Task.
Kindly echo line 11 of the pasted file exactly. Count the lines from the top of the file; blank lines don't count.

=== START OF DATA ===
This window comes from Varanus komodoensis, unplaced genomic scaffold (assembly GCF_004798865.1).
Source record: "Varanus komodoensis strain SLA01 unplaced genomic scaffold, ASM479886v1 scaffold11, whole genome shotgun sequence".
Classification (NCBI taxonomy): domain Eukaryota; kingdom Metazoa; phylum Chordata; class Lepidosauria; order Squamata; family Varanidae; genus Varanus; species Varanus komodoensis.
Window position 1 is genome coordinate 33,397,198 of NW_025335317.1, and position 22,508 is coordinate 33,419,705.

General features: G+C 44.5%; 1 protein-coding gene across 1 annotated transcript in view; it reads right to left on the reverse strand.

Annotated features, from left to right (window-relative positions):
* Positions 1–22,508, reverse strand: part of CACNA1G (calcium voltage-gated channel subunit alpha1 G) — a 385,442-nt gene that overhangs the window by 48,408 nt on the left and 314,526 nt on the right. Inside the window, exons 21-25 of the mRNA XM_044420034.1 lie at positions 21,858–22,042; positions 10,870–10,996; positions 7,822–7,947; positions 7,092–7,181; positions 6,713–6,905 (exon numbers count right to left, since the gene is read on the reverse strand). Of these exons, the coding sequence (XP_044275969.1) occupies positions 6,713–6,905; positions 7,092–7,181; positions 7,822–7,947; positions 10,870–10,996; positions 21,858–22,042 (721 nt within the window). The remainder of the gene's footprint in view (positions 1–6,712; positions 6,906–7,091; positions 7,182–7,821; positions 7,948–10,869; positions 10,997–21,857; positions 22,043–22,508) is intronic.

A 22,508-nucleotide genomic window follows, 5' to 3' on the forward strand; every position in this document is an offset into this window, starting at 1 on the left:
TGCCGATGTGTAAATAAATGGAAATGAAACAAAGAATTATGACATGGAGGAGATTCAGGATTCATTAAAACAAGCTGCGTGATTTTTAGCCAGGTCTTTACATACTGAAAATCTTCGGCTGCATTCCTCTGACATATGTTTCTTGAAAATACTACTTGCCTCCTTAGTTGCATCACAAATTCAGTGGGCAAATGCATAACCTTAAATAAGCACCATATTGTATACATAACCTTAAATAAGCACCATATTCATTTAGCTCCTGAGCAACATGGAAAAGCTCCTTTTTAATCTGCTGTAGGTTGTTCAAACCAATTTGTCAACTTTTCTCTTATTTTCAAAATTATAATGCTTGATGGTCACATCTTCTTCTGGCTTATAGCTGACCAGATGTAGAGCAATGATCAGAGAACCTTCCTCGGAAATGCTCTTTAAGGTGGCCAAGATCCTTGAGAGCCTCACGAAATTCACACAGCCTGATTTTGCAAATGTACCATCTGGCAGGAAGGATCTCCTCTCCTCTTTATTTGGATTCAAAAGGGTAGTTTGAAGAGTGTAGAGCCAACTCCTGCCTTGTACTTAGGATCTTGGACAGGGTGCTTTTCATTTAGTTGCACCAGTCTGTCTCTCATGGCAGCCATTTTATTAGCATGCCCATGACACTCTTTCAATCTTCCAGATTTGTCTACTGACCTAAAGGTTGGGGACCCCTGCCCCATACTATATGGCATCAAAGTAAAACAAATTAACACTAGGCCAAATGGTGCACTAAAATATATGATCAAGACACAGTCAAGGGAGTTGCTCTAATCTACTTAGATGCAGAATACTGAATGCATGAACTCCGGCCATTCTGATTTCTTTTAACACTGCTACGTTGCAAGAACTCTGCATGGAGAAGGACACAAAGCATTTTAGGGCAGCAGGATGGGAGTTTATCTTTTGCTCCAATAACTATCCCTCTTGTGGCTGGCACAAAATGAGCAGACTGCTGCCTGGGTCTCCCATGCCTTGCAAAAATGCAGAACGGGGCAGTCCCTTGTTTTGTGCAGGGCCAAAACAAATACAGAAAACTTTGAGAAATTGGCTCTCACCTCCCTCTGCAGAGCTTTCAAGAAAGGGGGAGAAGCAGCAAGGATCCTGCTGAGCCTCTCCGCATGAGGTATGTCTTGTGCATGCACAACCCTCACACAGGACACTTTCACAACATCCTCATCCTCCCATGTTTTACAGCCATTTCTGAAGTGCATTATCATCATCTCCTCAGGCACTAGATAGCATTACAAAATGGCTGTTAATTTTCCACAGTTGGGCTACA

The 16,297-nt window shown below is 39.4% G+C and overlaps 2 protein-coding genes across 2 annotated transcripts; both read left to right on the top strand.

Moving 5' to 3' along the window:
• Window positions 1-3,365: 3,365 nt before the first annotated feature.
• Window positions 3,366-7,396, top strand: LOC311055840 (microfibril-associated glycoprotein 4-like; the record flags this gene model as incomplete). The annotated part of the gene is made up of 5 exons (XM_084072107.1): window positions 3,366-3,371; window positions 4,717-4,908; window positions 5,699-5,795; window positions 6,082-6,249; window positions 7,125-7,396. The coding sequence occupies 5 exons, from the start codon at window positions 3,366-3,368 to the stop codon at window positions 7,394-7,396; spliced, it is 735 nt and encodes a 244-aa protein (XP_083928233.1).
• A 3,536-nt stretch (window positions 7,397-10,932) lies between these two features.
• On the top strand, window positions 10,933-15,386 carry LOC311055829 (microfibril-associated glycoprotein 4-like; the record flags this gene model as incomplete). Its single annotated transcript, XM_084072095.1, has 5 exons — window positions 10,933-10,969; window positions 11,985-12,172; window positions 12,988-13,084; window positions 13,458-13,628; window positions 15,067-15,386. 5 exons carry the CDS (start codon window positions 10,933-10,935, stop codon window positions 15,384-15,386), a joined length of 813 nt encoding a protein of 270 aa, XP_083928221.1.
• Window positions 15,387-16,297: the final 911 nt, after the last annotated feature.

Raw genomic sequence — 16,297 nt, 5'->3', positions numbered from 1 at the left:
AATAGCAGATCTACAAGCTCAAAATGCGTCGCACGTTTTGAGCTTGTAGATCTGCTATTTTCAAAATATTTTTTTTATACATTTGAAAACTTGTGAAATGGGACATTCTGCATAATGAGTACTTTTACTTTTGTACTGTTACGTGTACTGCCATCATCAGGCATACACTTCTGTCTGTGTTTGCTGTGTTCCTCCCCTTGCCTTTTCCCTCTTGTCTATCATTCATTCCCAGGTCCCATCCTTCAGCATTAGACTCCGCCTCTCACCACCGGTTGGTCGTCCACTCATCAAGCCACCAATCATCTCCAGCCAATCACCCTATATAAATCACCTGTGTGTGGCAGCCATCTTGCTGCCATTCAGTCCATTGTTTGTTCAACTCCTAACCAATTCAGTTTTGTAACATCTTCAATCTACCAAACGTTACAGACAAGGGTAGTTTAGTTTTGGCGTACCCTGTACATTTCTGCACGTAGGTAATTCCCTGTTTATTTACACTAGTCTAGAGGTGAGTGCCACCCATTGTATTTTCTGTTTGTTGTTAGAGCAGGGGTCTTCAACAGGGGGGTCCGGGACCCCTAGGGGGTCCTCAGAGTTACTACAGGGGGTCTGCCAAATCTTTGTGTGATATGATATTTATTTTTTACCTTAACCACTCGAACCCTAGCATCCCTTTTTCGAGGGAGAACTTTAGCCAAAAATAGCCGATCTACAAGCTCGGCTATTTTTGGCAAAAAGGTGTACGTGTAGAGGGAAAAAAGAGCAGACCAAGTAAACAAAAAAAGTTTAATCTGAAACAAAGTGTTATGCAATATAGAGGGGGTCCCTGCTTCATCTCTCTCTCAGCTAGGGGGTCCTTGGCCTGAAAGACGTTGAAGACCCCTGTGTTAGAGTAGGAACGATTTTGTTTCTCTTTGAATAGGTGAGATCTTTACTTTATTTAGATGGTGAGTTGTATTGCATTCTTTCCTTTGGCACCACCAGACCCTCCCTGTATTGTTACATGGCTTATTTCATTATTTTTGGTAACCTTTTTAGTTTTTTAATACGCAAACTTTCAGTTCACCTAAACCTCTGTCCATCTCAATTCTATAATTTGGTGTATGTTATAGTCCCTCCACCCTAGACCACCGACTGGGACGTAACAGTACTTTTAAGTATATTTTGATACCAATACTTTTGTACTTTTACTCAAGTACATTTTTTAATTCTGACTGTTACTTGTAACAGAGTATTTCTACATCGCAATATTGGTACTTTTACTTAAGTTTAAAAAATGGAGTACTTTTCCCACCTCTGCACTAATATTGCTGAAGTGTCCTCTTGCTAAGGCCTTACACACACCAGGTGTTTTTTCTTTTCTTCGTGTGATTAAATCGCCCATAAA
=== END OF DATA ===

Moving 5' to 3' along the window: